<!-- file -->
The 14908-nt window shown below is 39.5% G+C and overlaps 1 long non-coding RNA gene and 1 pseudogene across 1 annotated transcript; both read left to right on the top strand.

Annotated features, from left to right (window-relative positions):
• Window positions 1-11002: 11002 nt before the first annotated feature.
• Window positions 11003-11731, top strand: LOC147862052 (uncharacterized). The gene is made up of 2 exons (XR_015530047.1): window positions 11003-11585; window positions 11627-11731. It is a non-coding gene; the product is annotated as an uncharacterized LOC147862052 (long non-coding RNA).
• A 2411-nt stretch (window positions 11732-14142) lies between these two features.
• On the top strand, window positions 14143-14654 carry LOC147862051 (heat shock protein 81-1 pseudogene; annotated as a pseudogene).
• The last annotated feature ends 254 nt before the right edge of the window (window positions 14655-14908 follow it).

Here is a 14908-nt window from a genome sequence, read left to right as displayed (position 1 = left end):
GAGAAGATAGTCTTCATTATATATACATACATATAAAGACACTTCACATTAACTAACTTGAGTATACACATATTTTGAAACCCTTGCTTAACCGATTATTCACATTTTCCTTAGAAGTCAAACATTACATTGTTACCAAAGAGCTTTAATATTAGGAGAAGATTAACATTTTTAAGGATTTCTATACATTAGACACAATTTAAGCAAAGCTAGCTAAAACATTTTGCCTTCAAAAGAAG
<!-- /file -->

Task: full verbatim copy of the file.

The 14908-nt window shown below is 39.5% G+C and overlaps 1 long non-coding RNA gene and 1 pseudogene across 1 annotated transcript; both read left to right on the top strand.

Annotated features, from left to right (window-relative positions):
• Window positions 1-11002: 11002 nt before the first annotated feature.
• Window positions 11003-11731, top strand: LOC147862052 (uncharacterized). The gene is made up of 2 exons (XR_015530047.1): window positions 11003-11585; window positions 11627-11731. It is a non-coding gene; the product is annotated as an uncharacterized LOC147862052 (long non-coding RNA).
• A 2411-nt stretch (window positions 11732-14142) lies between these two features.
• On the top strand, window positions 14143-14654 carry LOC147862051 (heat shock protein 81-1 pseudogene; annotated as a pseudogene).
• The last annotated feature ends 254 nt before the right edge of the window (window positions 14655-14908 follow it).

Here is a 14908-nt window from a genome sequence, read left to right as displayed (position 1 = left end):
GAGAAGATAGTCTTCATTATATATACATACATATAAAGACACTTCACATTAACTAACTTGAGTATACACATATTTTGAAACCCTTGCTTAACCGATTATTCACATTTTCCTTAGAAGTCAAACATTACATTGTTACCAAAGAGCTTTAATATTAGGAGAAGATTAACATTTTTAAGGATTTCTATACATTAGACACAATTTAAGCAAAGCTAGCTAAAACATTTTGCCTTCAAAAGAAG